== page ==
intensified the general bad feeling. These are matters of commonest knowledge and of the gravest import. They are, nevertheless, ignored by many Northern writers as causes of the war. One prominent writer-Mr. Fiske-very briefly mentions the Hartford Convention of 1814. Even our old enemy, Mr. Barnes, gives the list in a fine print note. The fact is, these matters do not serve the purpose, as none of them could be depended upon to enlist the sentimental sympathy of the world against the South. Slavery and Southern action thereupon must be, for these historians, the cause of the war. There are people at home who, with these men, ignore all this history and accept and support their view. We are glad they are few, but they exist; and, therefore, Virginians do not feel as they did when, at the touch of hostile spear, the shield of the State rang true; when at the call of honor, the State of Virginia stepped to the front, to stay to the end of the war. For all of us there is cause to fear that our success in suppressing the more flagrant evils has lessened our watchfulness against subtler forms which may prove harder to expel; reason to apprehend that our people of Virginia and other Southern States may sink down into blind content with a situation which is still full of danger. If you will look over the lists of books allowed in some of our States you will be amazed. The artifices and corruption that secured their adoption would furnish a curious subject for a stuIdent of human nature.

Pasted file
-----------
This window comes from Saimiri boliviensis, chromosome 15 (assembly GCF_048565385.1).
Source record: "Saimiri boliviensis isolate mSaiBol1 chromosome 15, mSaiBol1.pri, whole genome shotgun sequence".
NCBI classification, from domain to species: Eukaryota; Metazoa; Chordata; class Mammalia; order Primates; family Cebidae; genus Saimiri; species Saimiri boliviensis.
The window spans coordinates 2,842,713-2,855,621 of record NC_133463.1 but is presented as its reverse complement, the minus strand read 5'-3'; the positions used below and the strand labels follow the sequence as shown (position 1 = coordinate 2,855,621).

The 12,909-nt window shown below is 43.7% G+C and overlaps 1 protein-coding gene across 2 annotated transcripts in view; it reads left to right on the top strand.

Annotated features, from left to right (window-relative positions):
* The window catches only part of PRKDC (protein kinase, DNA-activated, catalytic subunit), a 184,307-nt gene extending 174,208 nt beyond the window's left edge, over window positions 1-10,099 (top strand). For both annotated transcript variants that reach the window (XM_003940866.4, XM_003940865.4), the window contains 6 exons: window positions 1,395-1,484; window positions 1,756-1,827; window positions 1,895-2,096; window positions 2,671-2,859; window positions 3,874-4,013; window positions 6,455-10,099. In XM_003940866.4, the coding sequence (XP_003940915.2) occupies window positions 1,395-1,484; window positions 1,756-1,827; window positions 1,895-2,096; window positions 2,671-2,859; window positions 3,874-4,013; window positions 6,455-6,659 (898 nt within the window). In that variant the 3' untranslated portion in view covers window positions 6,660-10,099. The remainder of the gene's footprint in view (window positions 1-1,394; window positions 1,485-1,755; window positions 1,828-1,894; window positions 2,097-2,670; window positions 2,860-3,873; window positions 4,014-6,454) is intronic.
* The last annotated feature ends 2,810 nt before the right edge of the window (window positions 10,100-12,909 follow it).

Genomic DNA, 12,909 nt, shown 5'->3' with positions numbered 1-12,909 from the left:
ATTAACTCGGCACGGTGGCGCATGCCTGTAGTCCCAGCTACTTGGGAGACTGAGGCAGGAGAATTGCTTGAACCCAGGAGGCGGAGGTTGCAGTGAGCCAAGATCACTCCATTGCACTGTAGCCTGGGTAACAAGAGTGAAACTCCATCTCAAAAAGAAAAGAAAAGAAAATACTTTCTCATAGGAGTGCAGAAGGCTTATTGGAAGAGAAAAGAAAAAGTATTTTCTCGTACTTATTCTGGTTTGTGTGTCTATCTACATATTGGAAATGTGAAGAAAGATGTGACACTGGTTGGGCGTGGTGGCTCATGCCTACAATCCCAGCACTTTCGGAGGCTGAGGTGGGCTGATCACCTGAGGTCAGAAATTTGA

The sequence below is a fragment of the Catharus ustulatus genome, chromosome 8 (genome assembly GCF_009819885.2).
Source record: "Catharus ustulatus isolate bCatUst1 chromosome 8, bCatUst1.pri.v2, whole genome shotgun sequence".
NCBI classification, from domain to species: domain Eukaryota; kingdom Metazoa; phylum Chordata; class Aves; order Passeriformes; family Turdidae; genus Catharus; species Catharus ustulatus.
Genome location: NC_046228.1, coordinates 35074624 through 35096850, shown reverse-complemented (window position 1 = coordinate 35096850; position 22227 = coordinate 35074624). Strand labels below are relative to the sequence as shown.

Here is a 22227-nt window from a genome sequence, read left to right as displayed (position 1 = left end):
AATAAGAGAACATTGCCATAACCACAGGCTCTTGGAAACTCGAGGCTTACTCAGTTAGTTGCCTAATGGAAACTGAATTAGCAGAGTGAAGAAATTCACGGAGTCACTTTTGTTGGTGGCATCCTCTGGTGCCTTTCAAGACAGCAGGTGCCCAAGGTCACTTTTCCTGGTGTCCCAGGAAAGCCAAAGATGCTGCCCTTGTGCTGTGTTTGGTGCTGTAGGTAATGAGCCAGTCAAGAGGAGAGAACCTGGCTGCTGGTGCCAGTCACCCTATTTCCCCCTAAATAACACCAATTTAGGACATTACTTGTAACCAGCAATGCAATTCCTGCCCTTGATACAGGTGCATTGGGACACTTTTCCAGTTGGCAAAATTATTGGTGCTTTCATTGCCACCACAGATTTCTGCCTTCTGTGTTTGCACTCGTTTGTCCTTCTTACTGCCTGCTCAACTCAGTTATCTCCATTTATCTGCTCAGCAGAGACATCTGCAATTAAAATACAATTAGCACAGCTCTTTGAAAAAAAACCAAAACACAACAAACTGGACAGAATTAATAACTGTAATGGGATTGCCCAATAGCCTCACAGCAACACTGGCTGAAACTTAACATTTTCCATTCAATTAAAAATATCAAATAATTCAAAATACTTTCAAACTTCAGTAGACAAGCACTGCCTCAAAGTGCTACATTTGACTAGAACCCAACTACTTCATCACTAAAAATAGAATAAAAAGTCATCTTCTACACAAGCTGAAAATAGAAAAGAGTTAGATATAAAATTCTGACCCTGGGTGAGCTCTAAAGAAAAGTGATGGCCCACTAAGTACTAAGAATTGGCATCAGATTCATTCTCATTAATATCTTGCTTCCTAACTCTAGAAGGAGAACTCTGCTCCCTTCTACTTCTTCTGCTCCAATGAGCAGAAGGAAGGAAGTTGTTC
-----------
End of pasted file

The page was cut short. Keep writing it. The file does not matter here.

Here in Virginia our hope is in this Grand Camp, with its allies among the scholars in the State, and in the men upon whom the law has laid the heavy responsibility belonging to our State Board of Education. We are glad to know that these are good men and true; that they have on the whole given the public schools of Virginia by far the best set of books they have ever had. So we are glad to acknowledge the good work they have done for the State, however strongly we may dissent from and protest against some of their conclusions. With respect to the situation abroad, it describes it not unfairly if we say that the reasons for the existence of our History Committee are, in a modified form, the same that